6) Passions of a Different Kind - Flashguns
This long-awaited debut from London/Brighton/Exmoor band, Flashguns, revealed itself after my 11 months of waiting and didn’t disappoint. The album starts promisingly with ‘Sounds of the Forrest’ exploding into angry Britpop-esque action, where even lines such as “I’ll take you to my treehouse” would be able to ellicit a sneer.
'No Point Hanging Around' continues in a similar but lighter vein, wearing the heart of U2 on its sleeve. 'The Beginning' begins like the token slow/sad song of the album, but manages to redeem itself with the simplicity of the lyrics. The guitars in 'Noah' are slightly reminiscent of The Strokes and clocking in at nearly 5 minutes you can see why the band describe it as "Inspired by seventies prog rock. Very indulgent but a great song to play live."
If you like songs that follow the ‘we’ll start a bit quiet and slow then BUILD UP AND SHOCK YOU BUT IT’LL BE AWESOME’ then this should definitely be on your to-buy list.
Standout Tracks: No Point Hanging Around, Come and See the Lights, Candles Out
5) In Search Of Elusive Little Comets - Little Comets
Released this January but never forgotten, Little Comets’ debut brings jangly pop with a twist back into the spotlight. It’s simple enough being able to string up some pots and pans and hit them, but combined with Rob Coles’s extraordinary lyrics is what makes the songs on this album something else entirely. Songs like ‘Mathilda’ and ‘One Night In October’ is perfect for digging out the dancing shoes/kicking out the jams etc, but also contain substance. ‘Isles’ is one of the best SONGS of the year, becoming oddly appropriate during the summer of 2011 (deep.) “Terror on the pavement, panic in the streets.” 'Adultery' is the perfect example of kitchen sink drama lyrics hidden underneath a shiny happy Geordie party. 'Intelligent Animals' is yet another showcase of the…er…INTELLIGENT lyric-writing, proposing an apocalyptic future over the emotional tinkling of a piano.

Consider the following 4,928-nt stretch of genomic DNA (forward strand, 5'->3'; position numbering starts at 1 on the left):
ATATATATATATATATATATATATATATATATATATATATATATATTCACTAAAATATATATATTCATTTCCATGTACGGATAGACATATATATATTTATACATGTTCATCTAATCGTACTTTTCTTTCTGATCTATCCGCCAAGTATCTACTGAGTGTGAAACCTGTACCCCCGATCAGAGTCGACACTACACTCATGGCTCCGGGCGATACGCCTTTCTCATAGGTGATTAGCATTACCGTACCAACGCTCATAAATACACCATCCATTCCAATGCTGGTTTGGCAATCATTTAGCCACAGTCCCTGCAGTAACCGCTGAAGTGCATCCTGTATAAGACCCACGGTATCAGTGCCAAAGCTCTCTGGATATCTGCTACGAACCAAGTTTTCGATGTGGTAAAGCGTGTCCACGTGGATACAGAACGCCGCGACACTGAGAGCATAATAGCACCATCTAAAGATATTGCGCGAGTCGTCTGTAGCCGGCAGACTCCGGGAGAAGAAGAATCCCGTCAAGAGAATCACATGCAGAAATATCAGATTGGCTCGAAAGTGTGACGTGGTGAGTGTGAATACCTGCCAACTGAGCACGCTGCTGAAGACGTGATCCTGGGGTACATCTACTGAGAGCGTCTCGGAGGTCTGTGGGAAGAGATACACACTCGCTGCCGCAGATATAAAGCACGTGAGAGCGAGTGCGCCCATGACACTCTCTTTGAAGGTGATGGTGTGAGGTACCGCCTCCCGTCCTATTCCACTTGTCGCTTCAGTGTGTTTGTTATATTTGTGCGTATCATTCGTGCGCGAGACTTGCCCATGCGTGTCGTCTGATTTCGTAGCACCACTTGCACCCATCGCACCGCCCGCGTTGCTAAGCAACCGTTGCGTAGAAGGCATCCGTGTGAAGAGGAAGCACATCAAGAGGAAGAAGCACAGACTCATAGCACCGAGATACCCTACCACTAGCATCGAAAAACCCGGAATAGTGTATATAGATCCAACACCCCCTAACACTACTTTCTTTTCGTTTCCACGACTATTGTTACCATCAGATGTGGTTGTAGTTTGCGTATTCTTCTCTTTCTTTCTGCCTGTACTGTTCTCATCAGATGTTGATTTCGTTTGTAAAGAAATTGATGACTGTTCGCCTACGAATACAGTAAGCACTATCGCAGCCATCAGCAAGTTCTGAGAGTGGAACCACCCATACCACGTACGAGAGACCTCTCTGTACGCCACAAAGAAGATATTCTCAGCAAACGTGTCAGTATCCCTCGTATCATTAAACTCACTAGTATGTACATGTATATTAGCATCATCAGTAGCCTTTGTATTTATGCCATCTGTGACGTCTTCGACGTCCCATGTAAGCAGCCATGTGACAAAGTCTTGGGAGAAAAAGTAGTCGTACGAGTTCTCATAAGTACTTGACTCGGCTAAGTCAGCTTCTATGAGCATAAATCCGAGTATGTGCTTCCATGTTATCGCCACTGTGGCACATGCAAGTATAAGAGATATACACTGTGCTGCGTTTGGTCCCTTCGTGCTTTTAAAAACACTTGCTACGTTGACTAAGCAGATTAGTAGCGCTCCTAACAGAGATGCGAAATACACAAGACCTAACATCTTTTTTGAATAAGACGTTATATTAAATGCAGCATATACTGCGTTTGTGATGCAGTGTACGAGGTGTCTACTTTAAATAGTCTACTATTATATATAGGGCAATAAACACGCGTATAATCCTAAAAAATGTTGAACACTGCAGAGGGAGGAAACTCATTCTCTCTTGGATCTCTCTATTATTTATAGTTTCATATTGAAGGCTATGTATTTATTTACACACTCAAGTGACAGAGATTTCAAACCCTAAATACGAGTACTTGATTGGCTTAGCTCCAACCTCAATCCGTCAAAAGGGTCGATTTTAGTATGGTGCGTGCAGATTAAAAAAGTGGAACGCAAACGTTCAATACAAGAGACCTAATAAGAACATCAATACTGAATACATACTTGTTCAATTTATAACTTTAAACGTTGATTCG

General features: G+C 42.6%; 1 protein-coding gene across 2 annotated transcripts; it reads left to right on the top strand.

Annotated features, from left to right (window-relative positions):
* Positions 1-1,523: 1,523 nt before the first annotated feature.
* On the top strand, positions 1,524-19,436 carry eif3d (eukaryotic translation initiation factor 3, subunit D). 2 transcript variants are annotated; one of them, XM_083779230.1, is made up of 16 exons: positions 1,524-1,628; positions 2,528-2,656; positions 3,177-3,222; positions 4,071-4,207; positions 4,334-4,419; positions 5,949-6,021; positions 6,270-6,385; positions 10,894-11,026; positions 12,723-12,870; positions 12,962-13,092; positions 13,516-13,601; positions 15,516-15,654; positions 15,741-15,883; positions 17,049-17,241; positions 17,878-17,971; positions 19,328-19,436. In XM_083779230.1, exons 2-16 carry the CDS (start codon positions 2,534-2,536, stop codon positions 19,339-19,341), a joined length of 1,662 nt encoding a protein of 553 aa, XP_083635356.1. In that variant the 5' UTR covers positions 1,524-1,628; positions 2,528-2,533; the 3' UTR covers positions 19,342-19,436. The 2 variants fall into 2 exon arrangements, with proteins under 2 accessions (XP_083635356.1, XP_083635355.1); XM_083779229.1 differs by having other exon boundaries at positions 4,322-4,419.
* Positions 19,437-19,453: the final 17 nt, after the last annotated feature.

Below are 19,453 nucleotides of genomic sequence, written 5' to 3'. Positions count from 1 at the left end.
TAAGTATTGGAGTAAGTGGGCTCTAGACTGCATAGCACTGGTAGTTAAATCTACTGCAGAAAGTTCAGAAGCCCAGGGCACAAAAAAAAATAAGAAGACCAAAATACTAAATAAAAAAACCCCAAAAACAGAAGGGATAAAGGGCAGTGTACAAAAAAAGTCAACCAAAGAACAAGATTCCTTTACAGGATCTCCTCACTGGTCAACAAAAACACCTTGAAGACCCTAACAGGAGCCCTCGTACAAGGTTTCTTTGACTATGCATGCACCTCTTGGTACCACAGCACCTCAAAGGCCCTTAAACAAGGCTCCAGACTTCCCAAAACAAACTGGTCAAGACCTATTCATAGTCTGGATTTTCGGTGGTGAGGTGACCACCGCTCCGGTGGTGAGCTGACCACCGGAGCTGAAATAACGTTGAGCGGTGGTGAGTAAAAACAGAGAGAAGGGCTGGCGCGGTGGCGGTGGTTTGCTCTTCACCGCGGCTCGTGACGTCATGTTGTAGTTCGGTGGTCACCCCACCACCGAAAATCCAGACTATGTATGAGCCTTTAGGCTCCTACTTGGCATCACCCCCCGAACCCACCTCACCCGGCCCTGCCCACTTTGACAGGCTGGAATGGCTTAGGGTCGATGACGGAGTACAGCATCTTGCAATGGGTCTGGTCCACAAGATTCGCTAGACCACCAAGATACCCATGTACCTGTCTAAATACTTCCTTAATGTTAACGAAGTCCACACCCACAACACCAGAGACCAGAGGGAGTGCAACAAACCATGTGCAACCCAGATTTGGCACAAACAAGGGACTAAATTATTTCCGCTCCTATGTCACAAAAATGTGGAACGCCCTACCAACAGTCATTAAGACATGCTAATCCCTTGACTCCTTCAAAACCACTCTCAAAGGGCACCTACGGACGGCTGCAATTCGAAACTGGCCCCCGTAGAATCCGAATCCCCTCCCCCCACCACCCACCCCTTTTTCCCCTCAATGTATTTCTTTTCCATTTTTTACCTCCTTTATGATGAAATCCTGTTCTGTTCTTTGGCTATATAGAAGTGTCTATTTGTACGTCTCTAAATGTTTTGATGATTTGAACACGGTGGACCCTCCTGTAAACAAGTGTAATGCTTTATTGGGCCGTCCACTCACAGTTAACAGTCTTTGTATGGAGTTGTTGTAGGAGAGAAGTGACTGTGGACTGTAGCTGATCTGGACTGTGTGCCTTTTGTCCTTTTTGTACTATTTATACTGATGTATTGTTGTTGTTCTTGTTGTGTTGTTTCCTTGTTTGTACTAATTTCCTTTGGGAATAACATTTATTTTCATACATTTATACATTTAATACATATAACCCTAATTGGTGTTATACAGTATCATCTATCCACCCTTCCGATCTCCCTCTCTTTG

Standout Tracks: Joanna, Isles, Dancing Song, Adultery
4) The Big Roar - The Joy Formidable
I AM known as the resident Formidable bum-licker, so there was a guarantee their debut, ‘The Big Roar’ would be in here somewhere. The album name is actually representative of the songs within it, ‘The Magnifying Glass’ is an urgent wall of noise, older songs such as ‘Austere’ and ‘Cradle’ have been reworked to perfection. The choruses are anthemic and stadium-ready with buzzing chainsaw guitars juxtaposed with Ritzy’s breathy vocals. One high point of the album for me was to hear her step away from the microphone for ‘Llaw=Wall’ which includes one of the most exciting pauses in a song (YES THEY EXIST). Overall, this album is actually VITAL shimmering, end-of-the-world soundscape.
Standout Tracks: Chapter 2, Llaw=Wall, A Heavy Abacus, Cradle.
3) What Did You Expect From The Vaccines? - The Vaccines
A wise man (Alex Turner, I fink.) once said “Don’t believe the hype.” The question on EVERY journalist/music critic/17-year-old girl’s lips was: What DID we expect from the Vaccines?
Believe it or not, I used to have a HATE-relationship with the Vaccines. If ‘Post Break-Up Sex’ would come on, I would turn it off shouting “OH GOD WHAT A POOR RHYME”. But before that, I’d already got in deep with falling in love with ‘Wreckin’ Bar’ and ‘If You Wanna’. This whole album is enthusiastic, fun at points such as ‘Wolfpack’, but also (God forgive me) EPIC during ‘All In White’. After the release of ‘Wreckin’ Bar’ etc, this band could’ve easily ebbed away into the “Oh well, it was fun in the summer” category and not come back out, but managed to save themselves with their explosive live act, ability to turn the single word ‘Elenore’ into a chorus and odes to 17-year-old models.
Standout Tracks: If You Wanna, Blow It Up, Wreckin’ Bar, All In White, Norgaard
JOINT 2ND) The English Riviera - Metronomy/Pala- Friendly Fires